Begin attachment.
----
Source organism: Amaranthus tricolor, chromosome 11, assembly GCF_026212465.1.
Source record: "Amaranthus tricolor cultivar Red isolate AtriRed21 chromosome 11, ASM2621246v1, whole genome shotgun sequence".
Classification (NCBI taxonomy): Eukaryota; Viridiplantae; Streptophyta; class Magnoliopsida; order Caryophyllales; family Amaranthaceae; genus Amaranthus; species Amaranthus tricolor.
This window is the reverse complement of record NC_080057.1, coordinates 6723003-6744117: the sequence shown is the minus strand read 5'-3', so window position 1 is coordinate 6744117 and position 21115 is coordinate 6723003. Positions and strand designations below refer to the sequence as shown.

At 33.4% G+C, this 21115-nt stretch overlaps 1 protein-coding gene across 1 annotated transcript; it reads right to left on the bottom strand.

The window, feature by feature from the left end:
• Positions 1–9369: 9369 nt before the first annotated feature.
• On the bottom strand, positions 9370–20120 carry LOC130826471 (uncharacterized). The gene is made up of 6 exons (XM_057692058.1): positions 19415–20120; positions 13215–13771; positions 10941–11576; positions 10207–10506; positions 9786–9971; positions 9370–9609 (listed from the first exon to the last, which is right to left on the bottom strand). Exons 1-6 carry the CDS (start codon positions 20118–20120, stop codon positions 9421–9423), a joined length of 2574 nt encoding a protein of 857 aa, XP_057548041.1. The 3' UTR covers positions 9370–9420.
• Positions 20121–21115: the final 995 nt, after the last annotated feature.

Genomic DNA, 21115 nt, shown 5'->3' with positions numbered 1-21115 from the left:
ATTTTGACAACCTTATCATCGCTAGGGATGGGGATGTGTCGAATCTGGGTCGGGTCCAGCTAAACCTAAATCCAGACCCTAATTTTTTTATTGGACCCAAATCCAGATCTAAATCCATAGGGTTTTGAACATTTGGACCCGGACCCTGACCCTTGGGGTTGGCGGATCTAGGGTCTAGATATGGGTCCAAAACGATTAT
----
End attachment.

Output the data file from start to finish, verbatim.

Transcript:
Source organism: Amaranthus tricolor, chromosome 11, assembly GCF_026212465.1.
Source record: "Amaranthus tricolor cultivar Red isolate AtriRed21 chromosome 11, ASM2621246v1, whole genome shotgun sequence".
Classification (NCBI taxonomy): Eukaryota; Viridiplantae; Streptophyta; class Magnoliopsida; order Caryophyllales; family Amaranthaceae; genus Amaranthus; species Amaranthus tricolor.
This window is the reverse complement of record NC_080057.1, coordinates 6723003-6744117: the sequence shown is the minus strand read 5'-3', so window position 1 is coordinate 6744117 and position 21115 is coordinate 6723003. Positions and strand designations below refer to the sequence as shown.

At 33.4% G+C, this 21115-nt stretch overlaps 1 protein-coding gene across 1 annotated transcript; it reads right to left on the bottom strand.

The window, feature by feature from the left end:
• Positions 1–9369: 9369 nt before the first annotated feature.
• On the bottom strand, positions 9370–20120 carry LOC130826471 (uncharacterized). The gene is made up of 6 exons (XM_057692058.1): positions 19415–20120; positions 13215–13771; positions 10941–11576; positions 10207–10506; positions 9786–9971; positions 9370–9609 (listed from the first exon to the last, which is right to left on the bottom strand). Exons 1-6 carry the CDS (start codon positions 20118–20120, stop codon positions 9421–9423), a joined length of 2574 nt encoding a protein of 857 aa, XP_057548041.1. The 3' UTR covers positions 9370–9420.
• Positions 20121–21115: the final 995 nt, after the last annotated feature.

Genomic DNA, 21115 nt, shown 5'->3' with positions numbered 1-21115 from the left:
ATTTTGACAACCTTATCATCGCTAGGGATGGGGATGTGTCGAATCTGGGTCGGGTCCAGCTAAACCTAAATCCAGACCCTAATTTTTTTATTGGACCCAAATCCAGATCTAAATCCATAGGGTTTTGAACATTTGGACCCGGACCCTGACCCTTGGGGTTGGCGGATCTAGGGTCTAGATATGGGTCCAAAACGATTAT